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Distributed Campaigning (the strategy guide for organizers)

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Published: Apr 14, 2018

Let’s take a look back at the most prominent examples of distributed organizing in political campaigns. 2012 saw the Obama presidential campaign use the snowflake organizing model to organize volunteers across the nation. Then in 2016, the Bernie Sanders primary campaign used the distributed organizing model to drive their massive volunteer-driven voter contact effort.

The distributed organizing model moves away from the traditional hierarchical management structure or the top-down model and opts for the bottom-up model where volunteer leaders are assigned autonomy of local campaigning efforts.

The central office advises on strategy and local chapter leaders take up the responsibility of organizing people and voter outreach efforts that align with that strategy. Because of this move, campaigns ease their load on the central office and reduce the dependence on paid staffers for organizing efforts.

Today, we’re seeing more takers for the distributed model for its capacity to amass grassroots support, empower supporters, raise money, and of course scale up in a way that would require some serious cash burn otherwise.

We’ll take a detailed look at the distributed model, the structure in which it is organized, and the intricacies of managing a voter contact effort.

  1. The distributed organizing model
  2. Campaign Structure (organizing your movement)
  3. Voter Outreach
  4. Issues with the distributed organizing  model

The distributed organizing model

The distributed organizing model channels the power of supporters to build your movement. It starts from the grassroots, by nurturing support in local communities, and then by developing volunteers from those communities into leadership positions. These volunteers or super-volunteers or chapter leaders go to work in their respective communities bringing in more supporters to build the movement.

While chapter leaders run on-the-ground initiatives, a central campaign strategy guides the overarching goal. This central strategy dictates where to direct the efforts of local chapters and provides guidance on the best way to carry out campaign building actions.

Related reading: Digital Organizing using the Ladder of Engagement

Campaign Structure (organizing your movement)

With a grassroots effort, it’s important to let people feel comfortable in the way they contribute. Make volunteer activities worth the effort of your volunteers, offer them the flexibility to take on as much or as little work as they please, and actively identify and recruit new supporters to your movement.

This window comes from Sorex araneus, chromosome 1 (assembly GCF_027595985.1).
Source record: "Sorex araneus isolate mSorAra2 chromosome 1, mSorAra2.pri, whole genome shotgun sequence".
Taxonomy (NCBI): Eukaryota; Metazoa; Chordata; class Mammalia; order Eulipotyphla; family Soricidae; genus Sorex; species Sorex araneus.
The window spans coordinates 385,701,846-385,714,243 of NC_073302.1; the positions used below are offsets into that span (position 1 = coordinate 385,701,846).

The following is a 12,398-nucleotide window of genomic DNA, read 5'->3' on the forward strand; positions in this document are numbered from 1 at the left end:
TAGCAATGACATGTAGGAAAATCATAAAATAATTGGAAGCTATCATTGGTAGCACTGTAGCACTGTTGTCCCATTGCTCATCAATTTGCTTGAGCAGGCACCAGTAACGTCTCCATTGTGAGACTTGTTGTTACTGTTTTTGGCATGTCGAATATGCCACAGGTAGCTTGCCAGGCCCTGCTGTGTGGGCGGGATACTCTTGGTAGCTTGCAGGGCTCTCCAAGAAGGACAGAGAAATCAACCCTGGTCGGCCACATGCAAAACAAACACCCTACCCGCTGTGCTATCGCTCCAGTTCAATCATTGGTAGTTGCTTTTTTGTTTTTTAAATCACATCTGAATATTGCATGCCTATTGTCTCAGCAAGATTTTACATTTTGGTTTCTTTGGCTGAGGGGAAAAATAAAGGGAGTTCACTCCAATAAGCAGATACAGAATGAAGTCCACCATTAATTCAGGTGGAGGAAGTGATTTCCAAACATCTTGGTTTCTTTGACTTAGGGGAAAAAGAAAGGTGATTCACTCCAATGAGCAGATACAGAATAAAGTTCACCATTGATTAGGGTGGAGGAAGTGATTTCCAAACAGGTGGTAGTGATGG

Make it worth the effort

Make sure that the cause you take up is worth the time and effort of the people you’re going to be engaging. If your movement doesn’t influence people’s lives or that of their community, people are not going to bother supporting you.

Offer a way to participate

If people see eye to eye with your cause, they’ll be looking for a way to contribute. And different people will have different ways they’d want to help. Make sure you make affordances for different types of asks which could range from volunteering for a text banking shift to organizing a local chapter itself. Give supporters the autonomy to decide how much work they want to take up. Provide them with the strategy and resources, ask them to work towards a common goal and hold them accountable for the tasks they take up.

Recruit, advice, and drive actions

Amongst the volunteers you hire, identify your super-volunteers, the people who are truly passionate about the cause and want to organize themselves. Get them to recruit volunteers and organize events themselves.

When you have a super-volunteer ready to form a local team, follow these steps to onboard new volunteers:

• Reach out to people from the area who’ve signed up on your website, opted in through SMS, or showed interest in some other way that they wanted to volunteer. If you have access to lists with supporter data, you can also create targeted contact lists based on criteria that point to a prospective volunteer (like having donated previously to the cause).
• Enquire about volunteer skills and inform them about what is involved in the work.
• Give volunteers a task to shortlist them for the team.
• Reach out to the subset that has completed the task and invite them to work.
• Make sure team members collaborate and communicate by getting them onto a Slack channel.

Having a large cohort of volunteers to tap into is one thing, but aligning them with a central campaign strategy is where the cakes at. Most often, it is to drive a voter contact effort that uses local volunteers (who reflect the local dialect and culture) to talk to others in their community. A central database of people to be engaged is split between local chapters where volunteers call and text and knock on doors to get the message across effectively.

Voter Outreach